2018-08-20 – Nairobi, Kenya

Today I woke up at 7:30am. I had a shower and went downstairs to have a buffet breakfast, which was complimentary. The buffet had an excellent selection of cheeses, meats, omelets, sausages, pancakes, etc.

After having breakfast I went and explored the city of Nairobi and bought some groceries as the hotel lunch and dinner menus are exceptionally expensive. I purchased a muffin, yoghurt, bananas, oranges, and a bag of chips for under $5 USD at a local market called Tusky’s!

Since I didn’t have too much going on today I did a lot of reading on the history of Kenya, and the capital City; Nairobi. I’ve consolidated the information that i read into something that you can read in about five minutes.

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Kenya has seen human habitation since the begging of the Lower Paleolithic, back over 3.2 million years ago! In 2011 stone tools were discovered at Lomekwi near Lake Turkana, and these are the oldest stone tools found in the world. Kenya is a very ethnically diverse country with a mixture of African, Arabs, European and Asian individuals. There are 69 different languages spoken in Kenya, with English and Swahili being the most common spoken.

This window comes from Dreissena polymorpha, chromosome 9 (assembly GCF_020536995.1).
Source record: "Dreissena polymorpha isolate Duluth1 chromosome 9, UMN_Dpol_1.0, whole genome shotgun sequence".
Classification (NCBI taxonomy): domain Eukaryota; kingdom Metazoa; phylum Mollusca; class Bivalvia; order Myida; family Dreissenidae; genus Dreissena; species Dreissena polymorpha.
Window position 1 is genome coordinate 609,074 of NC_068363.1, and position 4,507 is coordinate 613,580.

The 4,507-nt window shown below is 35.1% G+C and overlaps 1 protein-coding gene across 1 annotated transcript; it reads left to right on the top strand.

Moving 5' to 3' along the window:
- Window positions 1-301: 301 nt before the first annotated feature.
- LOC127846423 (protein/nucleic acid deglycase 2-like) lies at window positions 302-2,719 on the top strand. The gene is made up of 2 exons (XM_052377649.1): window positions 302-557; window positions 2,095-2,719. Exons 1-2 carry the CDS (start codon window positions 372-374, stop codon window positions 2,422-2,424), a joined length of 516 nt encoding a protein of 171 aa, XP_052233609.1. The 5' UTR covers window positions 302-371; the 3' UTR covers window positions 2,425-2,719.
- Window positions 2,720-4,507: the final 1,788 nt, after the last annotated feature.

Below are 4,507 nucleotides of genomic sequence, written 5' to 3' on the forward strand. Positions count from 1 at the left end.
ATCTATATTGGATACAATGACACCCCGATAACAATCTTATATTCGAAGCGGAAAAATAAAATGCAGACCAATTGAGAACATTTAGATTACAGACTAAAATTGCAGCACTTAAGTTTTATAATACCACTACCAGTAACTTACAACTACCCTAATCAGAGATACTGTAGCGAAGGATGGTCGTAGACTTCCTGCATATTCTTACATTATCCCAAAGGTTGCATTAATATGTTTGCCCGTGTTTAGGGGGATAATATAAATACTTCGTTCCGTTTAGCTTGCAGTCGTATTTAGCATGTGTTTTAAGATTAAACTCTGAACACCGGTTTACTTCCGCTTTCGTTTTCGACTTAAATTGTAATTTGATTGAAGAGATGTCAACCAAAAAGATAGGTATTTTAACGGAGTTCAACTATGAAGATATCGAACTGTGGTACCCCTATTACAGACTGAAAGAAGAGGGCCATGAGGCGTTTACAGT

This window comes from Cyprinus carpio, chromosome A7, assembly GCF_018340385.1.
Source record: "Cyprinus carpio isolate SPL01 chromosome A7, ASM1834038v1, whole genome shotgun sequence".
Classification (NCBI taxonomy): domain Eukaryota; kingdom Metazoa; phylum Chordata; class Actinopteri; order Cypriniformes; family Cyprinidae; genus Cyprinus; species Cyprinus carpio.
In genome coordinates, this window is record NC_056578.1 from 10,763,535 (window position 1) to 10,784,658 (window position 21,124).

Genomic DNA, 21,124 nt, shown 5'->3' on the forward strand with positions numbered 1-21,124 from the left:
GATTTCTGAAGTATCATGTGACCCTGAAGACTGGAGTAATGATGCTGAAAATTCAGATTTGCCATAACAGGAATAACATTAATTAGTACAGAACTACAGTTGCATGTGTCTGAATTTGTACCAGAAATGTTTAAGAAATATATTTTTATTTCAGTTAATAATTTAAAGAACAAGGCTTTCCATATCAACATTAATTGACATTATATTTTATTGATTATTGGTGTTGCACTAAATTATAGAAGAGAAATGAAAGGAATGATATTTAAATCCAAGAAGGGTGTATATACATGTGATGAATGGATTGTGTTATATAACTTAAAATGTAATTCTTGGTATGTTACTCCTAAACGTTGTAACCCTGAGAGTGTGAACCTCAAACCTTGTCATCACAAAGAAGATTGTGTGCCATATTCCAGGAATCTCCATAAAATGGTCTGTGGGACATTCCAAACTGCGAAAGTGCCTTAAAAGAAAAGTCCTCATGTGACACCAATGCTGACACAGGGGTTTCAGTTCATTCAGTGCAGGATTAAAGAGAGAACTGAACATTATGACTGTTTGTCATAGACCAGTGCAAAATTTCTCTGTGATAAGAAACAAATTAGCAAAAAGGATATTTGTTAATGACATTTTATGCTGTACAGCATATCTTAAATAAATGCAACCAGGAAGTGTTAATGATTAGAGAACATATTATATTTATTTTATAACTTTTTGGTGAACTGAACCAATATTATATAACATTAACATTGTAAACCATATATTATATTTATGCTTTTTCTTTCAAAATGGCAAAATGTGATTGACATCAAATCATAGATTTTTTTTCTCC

There are over 48 million people living in Kenya (estimated as the last official census was in 2009 and that census had some controversy behind it), and just over 6.5 million people residing in the capital city of Nairobi (including the metropolitan area).

Kenya was colonized by the British from 1888 to 1962. Nairobi was founded in 1899 by the colonial authorities in British East Africa, as a rail depot on the Uganda Railway. The town grew quickly and replaced Machakos as the capital city in 1907. After gaining independence from the British in 1963, Nairobi became the capital city of the Republic of Kenya.

Kenya’s economy relies heavily on Tourism, Agriculture, Industrial Manufacturing, Telecommunication, and Finance. Telecommunication and Finance account for about 60% of the total GDP of the country, and only 20% comes from agriculture even though that over 75% of the workforce is employed in Agriculture. Kenya’s economy is just starting to boom and is it definitely shows when I was walking the streets of Nairobi. You see a lot of economic diversity on the streets. On one street you see wealthier business people dressed in suits with laptops, cellphones, and nicer cars; then on the next street you see slums with tents and people selling textiles and food. 20% of Kenyans live on only $1.25/day but that wage is rising sharply with the economic growth!

As with any developing country with a developing economy there is a rather unwelcome problem of pollution in the form deforestation, water shortage, degraded water quality, and air pollution.